We had barely sat down for twenty minutes when in wondered this monster from the undergrowth. The hunting gods were smiling on us as much as one could have ever hoped for.

By noon we were heading back to camp to celebrate two of the most difficult critters of the Tiny 10. It turned out to be one of the greatest days we’ve ever experienced in guiding the Tiny 10, and not to mention doing it with Johnny, a more deserving friend than him would be hard to find.

With Johnny smashing records left, right, and centre, Todd was turning his very first African safari into a huge success with PH, Martin Neuper, and tracker Oluwhethu.

Starting off his hunt with a 31’’ Waterbuck set the benchmark high for what was to come.

Todd’s Kudu was the pick of the bulls on the safari, a beautiful animal, hunted for over the course of four days. His Nyala, Cape Eland and Cape Bushbuck wrapped up a spiral slam reeking of quality, while his Sable gave you the feeling of an old warrior.

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Todd’s pigs were however the pick for all of us guides. While we all know PH, Martin Neuper, is one of the best guides around, he sure has a knack of pulling the rabbit out of the hat from time to time.

Finding a Bushpig in broad daylight takes luck, actually hunting it successfully takes skill. Then top that off with a boss Warthog in trying drought stricken circumstances, and you’ve got yourself a hunt like few have experienced.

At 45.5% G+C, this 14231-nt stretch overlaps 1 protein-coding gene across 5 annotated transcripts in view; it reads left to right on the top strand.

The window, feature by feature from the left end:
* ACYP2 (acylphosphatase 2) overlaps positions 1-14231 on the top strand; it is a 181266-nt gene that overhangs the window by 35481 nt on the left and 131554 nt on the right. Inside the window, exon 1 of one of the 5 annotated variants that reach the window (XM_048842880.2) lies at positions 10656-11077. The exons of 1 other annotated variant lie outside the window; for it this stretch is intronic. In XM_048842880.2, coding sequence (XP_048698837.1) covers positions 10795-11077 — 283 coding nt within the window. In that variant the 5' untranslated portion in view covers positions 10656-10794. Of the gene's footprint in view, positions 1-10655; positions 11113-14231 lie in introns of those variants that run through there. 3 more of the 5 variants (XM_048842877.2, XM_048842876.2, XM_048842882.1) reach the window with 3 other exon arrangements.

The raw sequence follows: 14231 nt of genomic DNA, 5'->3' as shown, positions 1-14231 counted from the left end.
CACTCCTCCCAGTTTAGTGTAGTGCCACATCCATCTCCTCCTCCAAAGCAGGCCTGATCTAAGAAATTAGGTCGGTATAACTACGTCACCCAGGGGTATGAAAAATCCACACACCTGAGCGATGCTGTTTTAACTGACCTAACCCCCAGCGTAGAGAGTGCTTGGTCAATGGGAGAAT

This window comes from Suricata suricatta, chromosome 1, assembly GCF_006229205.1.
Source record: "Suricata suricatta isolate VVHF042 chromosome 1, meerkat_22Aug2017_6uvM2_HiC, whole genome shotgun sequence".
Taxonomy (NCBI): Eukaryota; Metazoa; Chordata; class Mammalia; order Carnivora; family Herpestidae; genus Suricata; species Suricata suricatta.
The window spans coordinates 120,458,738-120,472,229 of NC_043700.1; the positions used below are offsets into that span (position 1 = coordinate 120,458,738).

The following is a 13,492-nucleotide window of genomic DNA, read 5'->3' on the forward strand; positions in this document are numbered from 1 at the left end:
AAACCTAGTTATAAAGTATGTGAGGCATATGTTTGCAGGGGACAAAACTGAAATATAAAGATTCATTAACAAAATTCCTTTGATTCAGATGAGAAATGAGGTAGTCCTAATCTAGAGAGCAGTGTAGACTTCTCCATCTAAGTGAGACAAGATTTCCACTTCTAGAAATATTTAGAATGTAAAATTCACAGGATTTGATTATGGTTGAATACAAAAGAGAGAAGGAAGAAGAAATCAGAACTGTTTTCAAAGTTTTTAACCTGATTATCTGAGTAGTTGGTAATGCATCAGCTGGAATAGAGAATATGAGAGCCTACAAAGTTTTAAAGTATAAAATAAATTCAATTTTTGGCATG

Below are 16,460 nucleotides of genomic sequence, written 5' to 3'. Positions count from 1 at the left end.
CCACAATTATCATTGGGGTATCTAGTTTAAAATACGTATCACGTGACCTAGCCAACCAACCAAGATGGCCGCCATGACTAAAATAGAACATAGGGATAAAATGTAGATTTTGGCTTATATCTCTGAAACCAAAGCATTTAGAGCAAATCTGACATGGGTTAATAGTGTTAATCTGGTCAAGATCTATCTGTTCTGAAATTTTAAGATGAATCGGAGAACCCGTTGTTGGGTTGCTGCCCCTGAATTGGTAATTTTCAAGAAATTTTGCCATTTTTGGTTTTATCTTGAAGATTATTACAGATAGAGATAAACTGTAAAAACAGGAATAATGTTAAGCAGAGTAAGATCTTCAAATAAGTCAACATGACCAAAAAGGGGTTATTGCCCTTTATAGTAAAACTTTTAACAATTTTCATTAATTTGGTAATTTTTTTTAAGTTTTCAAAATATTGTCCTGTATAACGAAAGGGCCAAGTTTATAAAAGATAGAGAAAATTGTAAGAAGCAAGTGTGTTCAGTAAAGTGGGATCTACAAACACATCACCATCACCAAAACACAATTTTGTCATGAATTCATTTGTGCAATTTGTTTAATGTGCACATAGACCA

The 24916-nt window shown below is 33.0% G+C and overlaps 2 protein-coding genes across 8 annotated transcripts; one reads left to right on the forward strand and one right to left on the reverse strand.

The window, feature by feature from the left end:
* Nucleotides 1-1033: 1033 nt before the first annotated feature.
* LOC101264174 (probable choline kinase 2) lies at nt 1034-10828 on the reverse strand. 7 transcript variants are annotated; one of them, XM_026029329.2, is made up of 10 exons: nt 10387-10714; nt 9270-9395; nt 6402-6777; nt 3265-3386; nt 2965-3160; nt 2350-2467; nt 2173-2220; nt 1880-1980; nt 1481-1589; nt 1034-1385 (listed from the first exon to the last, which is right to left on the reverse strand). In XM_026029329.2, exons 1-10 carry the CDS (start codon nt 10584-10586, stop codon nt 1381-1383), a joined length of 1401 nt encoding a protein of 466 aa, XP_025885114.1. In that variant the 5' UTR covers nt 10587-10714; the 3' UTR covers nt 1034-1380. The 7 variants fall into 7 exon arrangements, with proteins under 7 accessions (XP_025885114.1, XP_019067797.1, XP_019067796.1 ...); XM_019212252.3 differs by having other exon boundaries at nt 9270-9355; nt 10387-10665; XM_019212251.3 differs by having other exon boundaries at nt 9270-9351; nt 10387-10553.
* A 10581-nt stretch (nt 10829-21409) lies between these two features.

Todd came out tops when it came to pigs on this particular safari!

For Eason Maykus, a fellow first timer from Dallas, Africa provided an experience like he could not have imagined.

The mountains of the north in particular captured his imagination and set the spirit of Africa alive with in him…

Sharing his hunt with Johnny and PH, Carl van Zyl, he thrived in the tough conditions. Loving every step of the way to the top of the mountains. We harvested Waterbuck, Hartebeest, Black Wildebeest and Springbuck. Coming away with bag to be proud of.

Eason’s Gemsbuck took more than your average Gemsbuck, giving us the run around up in the high country. We had spotted the group early on during the course of the morning and we decided to concentrate on two or three individuals that had stood out in the spotting scope at 1500 yards +.

We climbed higher and higher as the day grew on, hoping to surprise the feeding group by coming over at them from above.At one point we had found a second group we had not spotted originally, making for a tricky situation on an already bare mountain. We decided to back off and allow the lay of the land and the feeding Gemsbuck to give us the opportunity we were after.

With patience our opportunity came, and with that an opportunity at a Gemsbuck to remember. Hunted for the hard way, up where the air is thin and the eagles soar, where memories and friendships were made for life. It was an epic hunt.

From the Karoo we headed back south for one last evening of fun at Woodlands, before saying goodbye to Bruce and Darren, while the rest of us, including Trish, joined the girls down in the wine country of the Cape.

We started off our visit to the Cape in Franschoek, a beautiful little town right in the heart of the wine country.